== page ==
Forecastle Festival has kicked off in Louisville for the weekend, and Friday’s festivities set sail with artists from a variety of genres.
Sister Sparrow & the Dirty Birds’ was first up and the Brooklyn brass-funk ensemble got things off to a nice start. Lead vocalist Arleigh Kincheloe brought a spunky attitude to the big band sound. If Kincheloe wasn’t prancing around the stage or sharing the same drum set with the band’s drummer, she was interacting with the crowd. The music was catchy and danceable, but their charisma made the Dirty Birds special. In the early afternoon, I couldn’t ask for a better band to be introduced to.
Next, we headed under the bypass to be greeted by People Under The Stairs – a Los Angeles hip hop duo that specializes in sampling music to put their own spin on.
I have to say that I probably would not enjoy this group much if I were only listening on my iPod, but their live show was creative enough to hold my interest. The music itself was kind of cookie-cutter rap, perhaps a little too unoriginal. However, People Under The Stairs went a long way to ensure that went unnoticed. The duo spent time on stage punching their equipment to improvise a beat over head-scratching samples like ACDC’s “Back in Black.” If only for musical purposes, this might feel a little gimmicky. But live it just felt like they were being spontaneous, and that’s all you can ask for during most rap shows.
Throughout People Under The Stairs’ set, they kept reminding they would soon be “partying like they’re in L.A.” But St. Paul and The Broken Bones was the surprise after-party from Alabama that I didn’t know I needed. I had been told how great the band was, but had never listened to a studio recording. After seeing the band live, I don’t feel any need to.
They are one of those rare bands that have a special knack for coming to life on stage, full of personality and bursting at the seams with musical ability. The seven-piece gospel soul band exploded with personality and range – from their energetic romp onstage to “breaking each person here’s heart,” as lead singer Paul Janeway put it.
St. Paul may have proven their worth, but eventually it was Cage The Elephant that stole the show Friday. The Bowling Green rockers have a reputation for their fiery stage presence, but any compliment you hear about the band is an understatement. You simply have to see them in person to understand their energy. Cage The Elephant ripped through songs from their latest album, Melophobia, while performing their wild antics.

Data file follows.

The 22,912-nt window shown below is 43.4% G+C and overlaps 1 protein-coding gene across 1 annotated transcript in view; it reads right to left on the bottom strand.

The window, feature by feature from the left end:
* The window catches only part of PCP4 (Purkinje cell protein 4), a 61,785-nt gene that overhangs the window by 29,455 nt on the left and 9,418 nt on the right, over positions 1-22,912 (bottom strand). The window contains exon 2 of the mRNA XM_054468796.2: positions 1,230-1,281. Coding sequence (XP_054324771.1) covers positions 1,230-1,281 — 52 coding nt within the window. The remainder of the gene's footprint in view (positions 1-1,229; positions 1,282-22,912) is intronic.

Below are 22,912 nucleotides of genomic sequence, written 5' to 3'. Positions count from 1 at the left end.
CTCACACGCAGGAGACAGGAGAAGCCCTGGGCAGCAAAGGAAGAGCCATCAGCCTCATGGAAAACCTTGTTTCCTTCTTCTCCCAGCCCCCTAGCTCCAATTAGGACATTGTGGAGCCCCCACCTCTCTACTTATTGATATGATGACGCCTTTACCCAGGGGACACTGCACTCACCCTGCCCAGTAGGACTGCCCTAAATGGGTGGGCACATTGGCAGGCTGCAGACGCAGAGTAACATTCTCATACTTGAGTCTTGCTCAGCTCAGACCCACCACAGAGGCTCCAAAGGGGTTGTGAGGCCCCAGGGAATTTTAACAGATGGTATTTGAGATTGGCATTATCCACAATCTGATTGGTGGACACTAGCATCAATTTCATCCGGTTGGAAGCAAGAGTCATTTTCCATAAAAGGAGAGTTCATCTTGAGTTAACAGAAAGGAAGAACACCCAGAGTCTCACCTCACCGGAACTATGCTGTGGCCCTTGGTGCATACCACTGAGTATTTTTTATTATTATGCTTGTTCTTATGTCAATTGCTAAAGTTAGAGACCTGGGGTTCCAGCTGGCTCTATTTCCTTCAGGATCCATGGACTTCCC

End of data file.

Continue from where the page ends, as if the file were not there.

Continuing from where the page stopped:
For example, each song featured multiple instances where lead singer Matthew Shultz darted out into the crowd to perform. Shultz constantly screamed out lyrics while standing on the shoulders of fans or simply swimming atop the sea of people. Good luck trying to stick with your friends in this crowd. The audience was boiling with excitement over the band, and the crowd turned several times to be closer to Shultz during one of his up-close and personal freakouts. Cage The Elephant is a must-see and should be considered one of the pride’s of Kentucky rock music.
After Cage The Elephants’ unbelievable ride at the Main Stage, I needed a way to regroup. Big K.R.I.T. offered his blend of passionate lyricism and relaxing hip hop instrumentals at the Ocean Stage, and it was just what I needed. The Mississippi rapper prides himself on his southern heritage and it comes through in the music.
Big K.R.I.T.’s delivery is so over the top that you can’t deny him. Many of the tracks were laid back head-nodders about southern traditions like Cadillacs and impressive car speakers, but his interest are much more compelling through his descriptions. He pours his soul into his set and the crowd gladly accepted him. I saw Big K.R.I.T. in Nashville in November, but the Forecastle crowd was more impressive. K.R.I.T. may have performed “King of the South” during his set, but he proved that he’s one of the most talented hip hop artists in all of America Friday evening.
Finally, it was time for breakout R&B star and headliner Sam Smith. The Grammy award-winning singer was warmly welcomed by the crowd once he announced that this was his first concert since having a throat surgery three months earlier.
Unfortunately the weather turned sour and in roughly half an hour, the show had to be called off due to a severe weather advisory. While Smith was on stage, he impressed with his smash radio-hit “I’m Not The Only One,” as well as classic funk covers “Ain’t No Mountain High Enougn” and “Le Freak (Freak Out).” Even during his shortened set, I saw a side of Smith I didn’t know and became a fan.
Forecastle Festival will continue Saturday with artists like The War On Drugs, Cherub and Kentucky artists Sturgill Simpson and My Morning Jacket.